Today we turn over another digit in our year numbering. It is rather arbitrary — purely a chance of how many fingers we have that prompted us to adopt a base-10 numbering system — but we give it some extra significance.
If we’d happened to’ve had six fingers per hand, and we thus used a duodecimal system, we’d call this year 1-1-11-6, or 11B6 if we say A=10 and B=11. Of course, we’d actually have digits for 10 and 11 in that case. Anyway, it would be another six years before we’d turn over a digit — two digits, in fact, in the year 1200 (decimal 2016). In hexadecimal (base 16), we’d now be starting the year 7DA; in octal (base 8) it would be 3732.
How we count the years — when we start the count, and how long the years are — is also arbitrary (though the year length does need to be approximately the same in the long run), and there are differing versions. By Jewish reckoning, we started the year 5770 back in September. The Islamic calendar had us entering 1431 two weeks ago. In the Persian calendar the year is 1388, and we’ll start 1389 at the vernal equinox, 21 March. And the Chinese will welcome the Year of the Tiger on the 14th of February — there’s no firm starting point (epoch), but a common one will have us in the year 4707.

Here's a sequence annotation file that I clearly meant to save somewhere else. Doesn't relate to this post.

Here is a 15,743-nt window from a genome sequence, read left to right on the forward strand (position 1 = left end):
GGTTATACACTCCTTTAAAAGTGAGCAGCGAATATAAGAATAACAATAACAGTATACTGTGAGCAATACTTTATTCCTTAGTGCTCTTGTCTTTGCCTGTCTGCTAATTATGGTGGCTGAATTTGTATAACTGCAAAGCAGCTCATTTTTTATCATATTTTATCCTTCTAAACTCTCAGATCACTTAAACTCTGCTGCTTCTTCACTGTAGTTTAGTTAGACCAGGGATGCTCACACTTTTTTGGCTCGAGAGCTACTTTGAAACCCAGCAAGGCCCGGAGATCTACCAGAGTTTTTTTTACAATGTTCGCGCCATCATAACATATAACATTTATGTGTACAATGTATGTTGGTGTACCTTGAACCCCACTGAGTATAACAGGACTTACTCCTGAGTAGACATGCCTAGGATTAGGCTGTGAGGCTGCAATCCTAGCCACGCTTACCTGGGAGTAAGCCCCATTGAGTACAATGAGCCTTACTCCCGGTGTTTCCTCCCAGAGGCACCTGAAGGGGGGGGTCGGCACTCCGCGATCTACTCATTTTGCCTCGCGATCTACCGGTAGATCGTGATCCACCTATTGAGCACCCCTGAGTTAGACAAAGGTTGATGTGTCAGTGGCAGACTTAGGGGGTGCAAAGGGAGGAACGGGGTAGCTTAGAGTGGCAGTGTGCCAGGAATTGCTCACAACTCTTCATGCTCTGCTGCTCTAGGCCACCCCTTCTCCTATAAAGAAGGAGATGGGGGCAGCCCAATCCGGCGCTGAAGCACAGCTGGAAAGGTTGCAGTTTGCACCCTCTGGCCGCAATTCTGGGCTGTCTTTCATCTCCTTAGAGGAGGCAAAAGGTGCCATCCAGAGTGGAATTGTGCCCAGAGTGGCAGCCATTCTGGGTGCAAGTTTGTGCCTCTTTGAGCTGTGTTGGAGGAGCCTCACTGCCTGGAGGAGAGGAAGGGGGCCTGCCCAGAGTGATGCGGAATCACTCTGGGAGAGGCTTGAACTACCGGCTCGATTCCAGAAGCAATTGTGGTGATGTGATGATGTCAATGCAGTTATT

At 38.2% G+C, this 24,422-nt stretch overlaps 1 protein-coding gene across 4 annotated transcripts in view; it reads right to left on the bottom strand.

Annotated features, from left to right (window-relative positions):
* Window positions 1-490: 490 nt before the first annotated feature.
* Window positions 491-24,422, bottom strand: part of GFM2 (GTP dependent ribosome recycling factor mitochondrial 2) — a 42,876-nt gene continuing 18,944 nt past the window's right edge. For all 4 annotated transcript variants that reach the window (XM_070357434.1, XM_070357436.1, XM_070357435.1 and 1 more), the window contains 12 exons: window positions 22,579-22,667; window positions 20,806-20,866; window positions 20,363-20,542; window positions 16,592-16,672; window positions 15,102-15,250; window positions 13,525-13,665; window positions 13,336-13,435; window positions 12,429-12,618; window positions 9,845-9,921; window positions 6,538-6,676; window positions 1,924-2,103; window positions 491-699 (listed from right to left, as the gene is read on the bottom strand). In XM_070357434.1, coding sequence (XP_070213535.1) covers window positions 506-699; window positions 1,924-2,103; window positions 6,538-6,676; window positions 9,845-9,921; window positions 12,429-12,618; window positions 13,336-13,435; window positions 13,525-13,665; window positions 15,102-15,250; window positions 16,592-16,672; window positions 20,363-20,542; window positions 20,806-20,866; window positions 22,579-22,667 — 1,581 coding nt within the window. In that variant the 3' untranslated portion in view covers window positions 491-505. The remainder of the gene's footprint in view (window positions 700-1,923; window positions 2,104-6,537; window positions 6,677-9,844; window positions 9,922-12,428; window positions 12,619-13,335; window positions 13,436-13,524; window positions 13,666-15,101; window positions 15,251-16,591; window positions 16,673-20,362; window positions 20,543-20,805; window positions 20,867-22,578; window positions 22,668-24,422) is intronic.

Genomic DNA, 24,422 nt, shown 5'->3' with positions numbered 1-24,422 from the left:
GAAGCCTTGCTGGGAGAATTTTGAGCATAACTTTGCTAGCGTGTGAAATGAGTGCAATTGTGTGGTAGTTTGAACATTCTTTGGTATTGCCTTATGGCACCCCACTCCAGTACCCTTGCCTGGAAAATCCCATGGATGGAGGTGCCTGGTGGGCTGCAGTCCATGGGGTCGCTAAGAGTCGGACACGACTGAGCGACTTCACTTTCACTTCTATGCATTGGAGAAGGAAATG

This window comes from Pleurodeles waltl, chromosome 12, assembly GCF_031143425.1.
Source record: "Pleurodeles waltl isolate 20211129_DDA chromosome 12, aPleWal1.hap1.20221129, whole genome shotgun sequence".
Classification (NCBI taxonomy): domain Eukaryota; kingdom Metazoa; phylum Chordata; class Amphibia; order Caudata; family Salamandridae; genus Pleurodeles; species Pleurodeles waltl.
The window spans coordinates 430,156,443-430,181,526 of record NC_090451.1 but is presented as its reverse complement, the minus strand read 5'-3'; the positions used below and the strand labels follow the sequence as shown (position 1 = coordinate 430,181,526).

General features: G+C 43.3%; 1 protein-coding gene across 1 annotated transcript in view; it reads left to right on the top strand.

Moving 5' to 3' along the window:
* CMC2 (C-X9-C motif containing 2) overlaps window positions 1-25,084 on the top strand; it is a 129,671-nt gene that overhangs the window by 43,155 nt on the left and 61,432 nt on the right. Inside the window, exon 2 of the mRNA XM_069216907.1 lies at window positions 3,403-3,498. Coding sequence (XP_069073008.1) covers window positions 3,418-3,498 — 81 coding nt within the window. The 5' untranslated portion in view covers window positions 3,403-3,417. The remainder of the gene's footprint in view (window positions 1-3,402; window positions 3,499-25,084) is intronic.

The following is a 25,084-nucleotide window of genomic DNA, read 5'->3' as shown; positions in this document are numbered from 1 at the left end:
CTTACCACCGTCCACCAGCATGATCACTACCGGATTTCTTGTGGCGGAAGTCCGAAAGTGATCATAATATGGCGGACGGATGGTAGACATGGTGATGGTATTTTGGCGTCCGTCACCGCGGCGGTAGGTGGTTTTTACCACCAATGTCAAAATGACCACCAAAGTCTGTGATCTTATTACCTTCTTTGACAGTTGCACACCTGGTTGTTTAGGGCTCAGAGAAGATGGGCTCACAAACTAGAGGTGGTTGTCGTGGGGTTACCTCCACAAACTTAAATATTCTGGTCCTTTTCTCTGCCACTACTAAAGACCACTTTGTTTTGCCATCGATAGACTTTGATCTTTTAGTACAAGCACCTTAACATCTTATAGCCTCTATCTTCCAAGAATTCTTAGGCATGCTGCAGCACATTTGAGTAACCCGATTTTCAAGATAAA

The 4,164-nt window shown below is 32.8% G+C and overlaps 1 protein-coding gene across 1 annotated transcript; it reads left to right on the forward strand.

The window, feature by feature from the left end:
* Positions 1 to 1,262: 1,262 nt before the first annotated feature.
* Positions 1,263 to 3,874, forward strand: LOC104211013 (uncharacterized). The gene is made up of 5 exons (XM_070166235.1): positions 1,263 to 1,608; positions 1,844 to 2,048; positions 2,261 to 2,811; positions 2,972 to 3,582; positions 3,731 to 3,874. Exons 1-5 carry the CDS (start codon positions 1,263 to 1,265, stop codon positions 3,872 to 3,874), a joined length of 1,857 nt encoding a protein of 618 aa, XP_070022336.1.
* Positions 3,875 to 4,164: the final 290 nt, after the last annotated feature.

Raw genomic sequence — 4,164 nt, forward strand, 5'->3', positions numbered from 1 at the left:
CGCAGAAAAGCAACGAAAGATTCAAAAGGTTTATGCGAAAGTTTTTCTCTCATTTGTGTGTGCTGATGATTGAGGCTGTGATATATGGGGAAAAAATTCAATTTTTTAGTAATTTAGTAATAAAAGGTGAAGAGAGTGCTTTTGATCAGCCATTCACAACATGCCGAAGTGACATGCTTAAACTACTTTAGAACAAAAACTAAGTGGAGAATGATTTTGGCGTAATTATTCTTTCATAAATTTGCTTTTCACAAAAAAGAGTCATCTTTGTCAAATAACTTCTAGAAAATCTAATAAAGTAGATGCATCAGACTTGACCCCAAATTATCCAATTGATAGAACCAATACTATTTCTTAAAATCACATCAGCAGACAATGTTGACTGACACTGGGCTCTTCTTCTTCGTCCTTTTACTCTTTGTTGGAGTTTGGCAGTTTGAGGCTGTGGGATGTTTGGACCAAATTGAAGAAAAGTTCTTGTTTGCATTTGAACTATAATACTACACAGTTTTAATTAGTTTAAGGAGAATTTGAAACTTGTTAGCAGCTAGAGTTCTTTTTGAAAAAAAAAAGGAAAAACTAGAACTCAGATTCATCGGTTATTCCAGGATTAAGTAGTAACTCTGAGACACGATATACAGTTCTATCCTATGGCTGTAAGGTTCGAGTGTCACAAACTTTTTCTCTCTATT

And in the now-dead Julian calendar, in use in Russia until 1918, today is still the 19th of December, 2009; the Julian new year won’t happen until what we now call January 14th.
In any case, most of us in much of the world look at this as a notable day. And so it is now noted in these pages. I wish everyone a happy, healthy, and prosperous 2010.